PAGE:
We start the motage in the Goodies Room with a sequence from the 1934 movie Murder At The Vanities, where almost all members of the band can be seen individually. Quite recently we published some excerpts from the making of this film donated to us by Steven Lasker, as a Christmas gift. The musical performance is built around Franz List’s Hungarien Rhapsody and main theme is called Ebony Rhapsody.
The next is from an RAI telecast in Milano’s Teatro Lirico from January 30, 1966. The band plays an enjoyable version of Ad Lib On Nippon, a suite in four parts. Jimmy Hamilton and John Lamb are featured. The four parts of the suite are named Fugi, Igoo, Nagoya and Tokyo respectively.
From the same RAI telecast we present Duke, Ella Fitzgerald and Italian actor Vittorio Gassman. The latter performs Hamlet’s monologue (mainly in Italian) to the accompaniment of Duke, whereafter Ella and Duke together cooperates in I’m Just A Lucky So-And-So.
In 1963 and 1964 Ellington and the band recorded two telecasts for Granada in England. The first part from 1963 has the following contents: *Theme*C-Jam Blues*The Eighth Veil*Rockin’ In Rhythm*Angu*. 1963 and 1964 were truly great years for the Ellington organization.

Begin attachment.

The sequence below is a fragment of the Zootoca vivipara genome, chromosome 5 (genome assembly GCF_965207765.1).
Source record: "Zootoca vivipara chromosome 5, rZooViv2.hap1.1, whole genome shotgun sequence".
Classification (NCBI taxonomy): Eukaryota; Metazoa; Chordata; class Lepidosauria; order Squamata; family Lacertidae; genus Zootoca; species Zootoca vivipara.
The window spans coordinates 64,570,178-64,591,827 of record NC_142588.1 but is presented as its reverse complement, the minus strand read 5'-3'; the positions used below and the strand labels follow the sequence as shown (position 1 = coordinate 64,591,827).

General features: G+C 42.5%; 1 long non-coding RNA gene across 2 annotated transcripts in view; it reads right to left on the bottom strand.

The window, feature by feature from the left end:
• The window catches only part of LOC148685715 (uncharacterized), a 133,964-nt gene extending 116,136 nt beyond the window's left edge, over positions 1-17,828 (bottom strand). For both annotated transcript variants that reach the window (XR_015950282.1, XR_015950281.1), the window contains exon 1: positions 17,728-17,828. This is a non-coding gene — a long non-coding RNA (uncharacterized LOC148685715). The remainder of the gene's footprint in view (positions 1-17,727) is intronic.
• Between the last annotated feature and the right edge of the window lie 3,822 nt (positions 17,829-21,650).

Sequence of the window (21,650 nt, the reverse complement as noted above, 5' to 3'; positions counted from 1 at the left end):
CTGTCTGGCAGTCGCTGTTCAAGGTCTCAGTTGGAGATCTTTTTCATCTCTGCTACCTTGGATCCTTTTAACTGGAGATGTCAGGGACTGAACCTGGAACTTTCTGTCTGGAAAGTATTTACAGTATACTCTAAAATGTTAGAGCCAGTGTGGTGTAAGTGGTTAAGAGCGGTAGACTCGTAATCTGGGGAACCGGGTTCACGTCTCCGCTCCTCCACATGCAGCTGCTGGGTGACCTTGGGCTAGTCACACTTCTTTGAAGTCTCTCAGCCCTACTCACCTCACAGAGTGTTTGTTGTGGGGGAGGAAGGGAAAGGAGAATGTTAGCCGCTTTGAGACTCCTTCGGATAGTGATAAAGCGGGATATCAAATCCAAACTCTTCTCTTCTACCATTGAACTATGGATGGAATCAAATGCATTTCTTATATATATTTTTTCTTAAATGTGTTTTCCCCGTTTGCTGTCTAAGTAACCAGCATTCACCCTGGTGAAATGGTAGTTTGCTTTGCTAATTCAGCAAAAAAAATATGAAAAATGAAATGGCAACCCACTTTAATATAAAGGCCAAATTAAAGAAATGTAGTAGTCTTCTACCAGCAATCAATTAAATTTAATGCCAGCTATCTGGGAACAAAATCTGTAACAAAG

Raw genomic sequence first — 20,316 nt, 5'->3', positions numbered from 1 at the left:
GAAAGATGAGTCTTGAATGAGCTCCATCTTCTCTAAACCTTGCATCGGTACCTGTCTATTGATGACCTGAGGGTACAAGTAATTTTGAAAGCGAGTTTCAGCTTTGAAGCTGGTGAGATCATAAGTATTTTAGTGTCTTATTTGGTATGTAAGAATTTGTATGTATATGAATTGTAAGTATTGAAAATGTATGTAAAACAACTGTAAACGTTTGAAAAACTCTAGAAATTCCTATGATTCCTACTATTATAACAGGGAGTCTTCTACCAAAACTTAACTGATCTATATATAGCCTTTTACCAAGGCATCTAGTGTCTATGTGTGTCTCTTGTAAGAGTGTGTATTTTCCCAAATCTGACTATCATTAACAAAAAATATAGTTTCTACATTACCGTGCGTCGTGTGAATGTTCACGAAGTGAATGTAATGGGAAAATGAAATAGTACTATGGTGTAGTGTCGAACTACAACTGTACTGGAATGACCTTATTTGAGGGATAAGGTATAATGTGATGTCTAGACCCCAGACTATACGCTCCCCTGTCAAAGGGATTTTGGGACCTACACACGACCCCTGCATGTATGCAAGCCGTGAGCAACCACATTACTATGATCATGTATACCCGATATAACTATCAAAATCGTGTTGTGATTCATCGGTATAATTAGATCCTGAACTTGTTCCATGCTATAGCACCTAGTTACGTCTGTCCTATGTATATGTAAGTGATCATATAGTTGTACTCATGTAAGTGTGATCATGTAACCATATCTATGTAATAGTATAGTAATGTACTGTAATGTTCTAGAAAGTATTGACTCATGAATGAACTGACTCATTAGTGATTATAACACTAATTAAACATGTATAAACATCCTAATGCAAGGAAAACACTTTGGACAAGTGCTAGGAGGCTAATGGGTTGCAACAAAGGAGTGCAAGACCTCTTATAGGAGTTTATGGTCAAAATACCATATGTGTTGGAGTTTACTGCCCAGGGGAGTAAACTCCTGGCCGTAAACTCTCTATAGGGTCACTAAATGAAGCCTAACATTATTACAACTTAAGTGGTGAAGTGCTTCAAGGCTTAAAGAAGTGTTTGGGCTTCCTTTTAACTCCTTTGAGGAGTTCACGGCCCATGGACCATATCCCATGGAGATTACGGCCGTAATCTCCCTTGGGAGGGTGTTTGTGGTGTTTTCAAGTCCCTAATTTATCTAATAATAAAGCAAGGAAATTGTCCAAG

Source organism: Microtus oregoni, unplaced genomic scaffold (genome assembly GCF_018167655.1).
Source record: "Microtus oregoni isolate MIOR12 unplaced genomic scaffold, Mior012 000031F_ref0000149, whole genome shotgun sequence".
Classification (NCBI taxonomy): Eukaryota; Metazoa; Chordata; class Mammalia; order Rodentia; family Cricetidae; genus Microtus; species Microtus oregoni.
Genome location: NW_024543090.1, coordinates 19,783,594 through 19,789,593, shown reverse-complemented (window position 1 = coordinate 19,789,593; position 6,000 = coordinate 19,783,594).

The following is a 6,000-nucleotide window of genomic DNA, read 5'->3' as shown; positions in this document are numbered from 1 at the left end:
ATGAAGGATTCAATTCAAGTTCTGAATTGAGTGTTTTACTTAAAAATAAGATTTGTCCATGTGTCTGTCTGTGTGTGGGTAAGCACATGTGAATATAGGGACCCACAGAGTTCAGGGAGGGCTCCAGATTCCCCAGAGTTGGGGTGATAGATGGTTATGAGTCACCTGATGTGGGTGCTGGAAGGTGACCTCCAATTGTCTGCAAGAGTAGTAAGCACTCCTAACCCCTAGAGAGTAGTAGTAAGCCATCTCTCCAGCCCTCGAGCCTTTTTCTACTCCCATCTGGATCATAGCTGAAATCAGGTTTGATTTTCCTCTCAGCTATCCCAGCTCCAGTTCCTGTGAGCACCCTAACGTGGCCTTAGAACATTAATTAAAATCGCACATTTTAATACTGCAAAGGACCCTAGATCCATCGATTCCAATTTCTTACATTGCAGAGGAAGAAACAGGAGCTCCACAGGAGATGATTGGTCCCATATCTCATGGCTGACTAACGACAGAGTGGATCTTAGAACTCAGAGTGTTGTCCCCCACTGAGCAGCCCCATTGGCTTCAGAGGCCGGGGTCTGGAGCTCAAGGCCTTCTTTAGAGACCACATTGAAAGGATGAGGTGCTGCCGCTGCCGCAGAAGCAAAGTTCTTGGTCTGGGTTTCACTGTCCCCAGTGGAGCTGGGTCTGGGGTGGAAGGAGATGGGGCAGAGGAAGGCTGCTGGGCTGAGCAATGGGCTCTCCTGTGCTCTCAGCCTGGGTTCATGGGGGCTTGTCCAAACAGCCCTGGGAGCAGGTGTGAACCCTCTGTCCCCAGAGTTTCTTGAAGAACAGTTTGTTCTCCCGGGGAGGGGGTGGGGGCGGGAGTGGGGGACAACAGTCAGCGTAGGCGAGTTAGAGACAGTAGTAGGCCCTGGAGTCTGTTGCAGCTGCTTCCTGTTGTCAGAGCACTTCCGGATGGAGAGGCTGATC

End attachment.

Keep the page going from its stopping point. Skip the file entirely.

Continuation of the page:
As a closing performance we will hear Alice Babs and Johnny Hodges from the 1969 telecast of Sacred Music in Stockholm 1969. Heaven, was one of the main numbers of that telecast.
Broadcast 47 took place on 25 June, 1991. As the previous broadcast on 28 May 1991, it was produced and presented by Fleming Sjølund-Jensen.
This time, the program is a broadcast of a full concert – Ellington’s second concert in Uppsala in the late evening of 9 November 1971.
At the time of the DR broadcast, this concert had not been issued commercially but it had been broadcasted on Swedish Radio so many collectors had it on tape.
Since then, Storyville has issued the concert on CD. It did it in the summer of 2019 and the website published a long article about it on 11 August 2019. We also made the first concert available to DESS members in a follow up article on 20 November 2019.
However, even if the concert is widely available we have decided to publish an article also about broadcast 47 to have have covered all Danish Radio’s Ellington program when the series ends in some monnths.
The program starts with Love You Madly sung by Nell Brooksire. It is not from the Uppsala concert but from a stockpile recording session on 3 February, 1971.